Tag: Orlando Atlanta

Jamal Crawford

NBA Playoffs: Atlanta wins ugly, but moves on to the second round


In all honesty, I would never wish repeat viewing of the Atlanta Hawks’ series-clinching victory over the Orlando Magic on my worst enemy. The on-court product was brutal. Neither team could convert any of their shots, the turnovers were many, and the execution on the whole was fairly awful. Atlanta’s 39.2 percent shooting from the field wasn’t acceptable by any conventional standard, but this wasn’t exactly a conventional game, nor a conventional series. In this bizarro dimension, 39.2 percent is apparently passable, and as the playoff trope often goes: Atlanta’s shooting wasn’t good, but it was good enough.

The Hawks certainly won’t complain with winning Game 6 to close out the series and move on to the second round, regardless of the quality of their competitive display. All of the ugly possessions in the world can’t change the verdict already in the books, and can’t make the Hawks anything lest than Eastern Conference semifinalists.

Orlando’s peripheral players extended their well-memed inability to hit shots, but their shooting problems were exacerbated by a team-wide disinterest in hitting the glass. Dwight Howard did his job — as has been the case all series — to grab 15 boards, but the rest of his team totaled just 16 of their own. 16. Meanwhile, the Hawks collected 36.8 percent of their own misses, and Joe Johnson (of all players) grabbed a game-high seven offensive boards. That’s not superior size, strength, or athleticism, but merely an active guard finding the right spots to create extra possessions. Any Magic player could have done the same, but instead they failed to keep Johnson (and Al Horford) boxed out and didn’t seek out loose balls with the same fervor as their opponents. Orlando played hard, they didn’t apply themselves in this one particularly problematic area — and it cost them.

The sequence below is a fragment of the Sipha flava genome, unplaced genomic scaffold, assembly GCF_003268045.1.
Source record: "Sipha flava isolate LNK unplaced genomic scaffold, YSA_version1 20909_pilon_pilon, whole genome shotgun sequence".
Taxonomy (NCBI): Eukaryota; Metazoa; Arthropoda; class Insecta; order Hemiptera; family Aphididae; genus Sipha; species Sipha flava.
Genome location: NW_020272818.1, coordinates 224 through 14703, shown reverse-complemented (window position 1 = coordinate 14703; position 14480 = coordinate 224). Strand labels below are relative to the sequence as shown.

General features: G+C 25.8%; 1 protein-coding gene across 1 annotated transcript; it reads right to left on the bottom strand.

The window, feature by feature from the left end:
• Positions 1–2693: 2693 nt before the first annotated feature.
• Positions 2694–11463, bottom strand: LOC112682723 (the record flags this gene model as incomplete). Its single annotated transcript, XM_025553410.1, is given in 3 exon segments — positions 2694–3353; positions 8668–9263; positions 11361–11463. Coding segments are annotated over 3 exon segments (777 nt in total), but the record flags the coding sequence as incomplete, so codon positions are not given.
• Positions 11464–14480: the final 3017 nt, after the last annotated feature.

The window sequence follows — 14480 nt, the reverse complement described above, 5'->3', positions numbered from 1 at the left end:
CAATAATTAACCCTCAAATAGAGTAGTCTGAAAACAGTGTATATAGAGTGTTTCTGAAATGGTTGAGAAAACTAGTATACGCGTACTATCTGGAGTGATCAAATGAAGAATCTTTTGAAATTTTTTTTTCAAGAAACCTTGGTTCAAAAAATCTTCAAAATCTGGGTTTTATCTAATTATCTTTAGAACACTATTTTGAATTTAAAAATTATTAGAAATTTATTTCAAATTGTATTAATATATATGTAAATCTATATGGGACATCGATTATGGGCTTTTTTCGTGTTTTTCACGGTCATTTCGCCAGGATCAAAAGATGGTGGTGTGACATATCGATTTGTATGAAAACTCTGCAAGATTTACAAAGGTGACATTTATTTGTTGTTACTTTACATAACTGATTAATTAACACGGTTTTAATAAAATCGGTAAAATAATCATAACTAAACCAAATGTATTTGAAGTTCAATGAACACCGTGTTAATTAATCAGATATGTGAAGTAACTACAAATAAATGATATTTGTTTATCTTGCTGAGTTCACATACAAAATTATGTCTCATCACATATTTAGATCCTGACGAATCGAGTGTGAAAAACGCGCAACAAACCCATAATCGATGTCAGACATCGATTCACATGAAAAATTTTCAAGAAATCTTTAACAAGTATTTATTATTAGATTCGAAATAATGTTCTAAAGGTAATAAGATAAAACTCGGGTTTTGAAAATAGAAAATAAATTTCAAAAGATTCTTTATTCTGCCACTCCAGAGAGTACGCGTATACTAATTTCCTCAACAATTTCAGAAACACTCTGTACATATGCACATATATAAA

Still, even with the underwhelming performance on the glass, the Magic had two shots at sending this game into overtime, and failed to convert. The first set produced a wide open three for J.J. Redick, which fittingly found nothing but rim. The second — a gifted opportunity after Horford landed out of bounds while collecting the rebound off of Redick’s attempt — was heavily pressured. Hedo Turkoglu had a five-second count breathing down his neck as he attempted to inbound the ball, and his passing angles were already limited due to his location near the right corner along the baseline. Jason Richardson ultimately received the pass, but was pressured to shoot immediately, and then contested by Josh Smith. It wasn’t to be, as the Hawks dodged both bullets and won Game 6 in regulation.

Maybe Atlanta — a team that had its three leaders in field goal attempts shoot a combined 13-of-55 from the field — isn’t the most worthy second round club, but they successfully managed to not play worse than Orlando. They forced the Magic to play them on uncomfortable, difficult terms, and gutted out an ugly series with an ugly win. Johnson got his (and got his shot attempts), Crawford dropped 19 points, the defense held strong, and the game was won, however unglamorously.

Such a performance may not bode well for the Hawks’ chances against the Bulls in the second round (anything more than a single Atlanta win in that series will be a huge surprise), but it’s good enough for now. Tonight, the Hawks are victors. Victors who couldn’t make a shot, mind you, but victors nonetheless.

NBA Playoffs: Hawks look for close out, Magic look for threes

Atlanta Hawks v Orlando Magic - Game Five
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The dynamics of this series — the dynamics that put the Atlanta up 3-1 and give them to close out Orlando on Thursday night at home in Game 6 — have not changed.